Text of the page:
If you thought the only way of transforming mankind into repugnant monsters was by dropping the Bomb, and making melting flesh into a fashion trend, then Vigilante offers you an insight into 1994 New York where absolutely everyone wants to wrap a crowbar around your neck.
It has been lovingly converted from the IREM arcade machine which, unlike the majority of street-fighting games, saw you obeying a vague plot. The idea is that in 1994 the street slime - which once made a home in the gutter - have slithered onto the turf of respectable people. Being generally offensive creatures with a penchant for the type of haircut likely to make their mother think twice about giving them a bottle of Brut for Christmas, they have executed a plan to kidnap Madonna. Even though you are fending off Sean Penn-type characters, she is no relation to the real Madonna.
In true R-Type fashion you move through a scrolling backdrop warding off everything from guys with pistols to persistent green-jacketed creatures. A few chainsaw masochists are thrown in for good measure. At the end of each level there is a large chap who must be destroyed to get onto the next stage. Five levels take you from the main street, through a junkyard, Brooklyn Bridge and the back streets to a construction scene where Madonna is winched into the air.
You must employ a whole host of high foot-kicks to win here.
GRAPHICS AND SOUND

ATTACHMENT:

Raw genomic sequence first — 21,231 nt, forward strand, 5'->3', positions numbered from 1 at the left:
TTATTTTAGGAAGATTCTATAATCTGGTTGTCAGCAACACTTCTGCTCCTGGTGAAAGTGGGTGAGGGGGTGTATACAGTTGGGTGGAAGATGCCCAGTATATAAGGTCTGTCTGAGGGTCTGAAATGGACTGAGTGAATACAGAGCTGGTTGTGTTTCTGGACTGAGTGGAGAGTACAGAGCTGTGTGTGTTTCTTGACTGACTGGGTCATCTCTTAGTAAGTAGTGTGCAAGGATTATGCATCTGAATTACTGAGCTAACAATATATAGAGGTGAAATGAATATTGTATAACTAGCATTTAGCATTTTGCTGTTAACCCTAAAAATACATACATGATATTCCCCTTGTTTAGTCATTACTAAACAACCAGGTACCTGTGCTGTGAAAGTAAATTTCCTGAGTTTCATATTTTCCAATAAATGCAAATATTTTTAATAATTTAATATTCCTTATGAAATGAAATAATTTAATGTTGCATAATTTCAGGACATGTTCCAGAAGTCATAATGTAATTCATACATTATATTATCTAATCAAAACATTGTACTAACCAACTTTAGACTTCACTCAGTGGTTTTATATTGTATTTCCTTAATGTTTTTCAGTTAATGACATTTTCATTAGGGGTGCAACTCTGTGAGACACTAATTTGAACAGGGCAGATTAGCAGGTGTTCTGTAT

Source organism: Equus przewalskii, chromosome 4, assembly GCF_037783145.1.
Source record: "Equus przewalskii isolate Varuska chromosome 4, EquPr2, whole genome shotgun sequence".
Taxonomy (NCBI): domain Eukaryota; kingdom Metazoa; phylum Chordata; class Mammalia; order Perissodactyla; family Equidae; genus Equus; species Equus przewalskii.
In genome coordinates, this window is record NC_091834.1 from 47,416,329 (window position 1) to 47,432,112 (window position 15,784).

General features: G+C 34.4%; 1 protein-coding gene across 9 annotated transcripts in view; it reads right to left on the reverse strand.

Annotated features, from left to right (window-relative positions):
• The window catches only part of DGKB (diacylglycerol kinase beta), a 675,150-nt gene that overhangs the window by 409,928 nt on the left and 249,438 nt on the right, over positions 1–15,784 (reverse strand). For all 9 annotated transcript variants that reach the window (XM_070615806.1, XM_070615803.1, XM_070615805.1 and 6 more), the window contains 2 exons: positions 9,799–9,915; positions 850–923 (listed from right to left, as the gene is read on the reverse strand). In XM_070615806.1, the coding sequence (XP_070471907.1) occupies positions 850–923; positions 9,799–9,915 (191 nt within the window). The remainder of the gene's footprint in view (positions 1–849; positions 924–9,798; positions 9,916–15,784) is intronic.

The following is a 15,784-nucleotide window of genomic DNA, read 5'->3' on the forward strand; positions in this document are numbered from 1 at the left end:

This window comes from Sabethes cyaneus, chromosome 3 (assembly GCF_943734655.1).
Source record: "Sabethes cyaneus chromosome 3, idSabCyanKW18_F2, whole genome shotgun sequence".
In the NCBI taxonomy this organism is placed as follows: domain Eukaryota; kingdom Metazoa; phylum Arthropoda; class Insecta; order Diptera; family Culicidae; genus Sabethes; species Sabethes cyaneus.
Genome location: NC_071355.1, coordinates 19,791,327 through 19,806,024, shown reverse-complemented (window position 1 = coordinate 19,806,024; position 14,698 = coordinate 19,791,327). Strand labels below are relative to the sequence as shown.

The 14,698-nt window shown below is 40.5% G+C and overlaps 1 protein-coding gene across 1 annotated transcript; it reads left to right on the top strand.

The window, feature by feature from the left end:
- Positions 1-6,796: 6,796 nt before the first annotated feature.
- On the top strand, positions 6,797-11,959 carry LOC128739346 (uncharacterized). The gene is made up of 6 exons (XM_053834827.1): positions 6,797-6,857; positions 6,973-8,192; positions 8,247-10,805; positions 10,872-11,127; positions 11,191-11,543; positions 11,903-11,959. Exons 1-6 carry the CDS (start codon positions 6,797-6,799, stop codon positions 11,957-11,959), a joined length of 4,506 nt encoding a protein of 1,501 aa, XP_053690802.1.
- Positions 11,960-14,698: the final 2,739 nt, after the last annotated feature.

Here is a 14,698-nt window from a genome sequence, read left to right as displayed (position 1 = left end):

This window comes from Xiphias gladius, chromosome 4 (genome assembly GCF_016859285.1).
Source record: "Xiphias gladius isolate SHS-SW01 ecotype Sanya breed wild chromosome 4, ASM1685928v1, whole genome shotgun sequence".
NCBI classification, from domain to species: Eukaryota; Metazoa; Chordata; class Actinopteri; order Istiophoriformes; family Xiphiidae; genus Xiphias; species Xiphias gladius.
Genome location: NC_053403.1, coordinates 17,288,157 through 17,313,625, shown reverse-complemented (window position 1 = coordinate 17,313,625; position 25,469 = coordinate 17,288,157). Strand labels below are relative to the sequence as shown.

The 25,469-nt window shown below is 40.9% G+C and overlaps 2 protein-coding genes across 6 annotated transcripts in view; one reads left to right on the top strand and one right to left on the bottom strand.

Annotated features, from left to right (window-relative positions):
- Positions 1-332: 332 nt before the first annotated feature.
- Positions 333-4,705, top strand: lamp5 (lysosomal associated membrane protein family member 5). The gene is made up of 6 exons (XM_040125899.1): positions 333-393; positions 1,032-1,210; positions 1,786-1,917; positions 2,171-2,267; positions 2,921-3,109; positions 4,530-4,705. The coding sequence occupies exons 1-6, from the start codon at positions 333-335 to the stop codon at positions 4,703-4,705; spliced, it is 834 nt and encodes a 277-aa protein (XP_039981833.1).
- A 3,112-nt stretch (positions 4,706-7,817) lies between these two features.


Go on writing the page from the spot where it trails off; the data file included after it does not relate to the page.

Graphically, Vigilante bears an astonishing resemblance to its arcade parent. The movement is not as smooth as it should be and gameplay slows down when the scrolling starts. However, a wide variety of street gangs keep the pace going so you probably won't notice. Death is one of those tiresome faults to living; a health panel at the top of the screen lets you know how far away you are from an invite to tea with the Almighty. Instead of dropping down dead your foes tumble off the pavement as if it were a crumbling cliff top. Vigilante has the usual range of noises accompanying each blow to your torso. Here they have been sampled from the arcade game - however, they are nothing inspiring. To accompany this is awful loading music which is certain to have you reaching for the volume control.
Surviving different characters requires you to lay into them at just the right time. The joystick is extremely responsive in this area so you can tackle all your foes with relative ease by employing any of eight different movements. Real problems occur when you are confronted with more than one skinhead at a time. You can find yourself gripped at the neck by one of the green-jacketed guys while another is sawing off your legs.
This is one of the better street-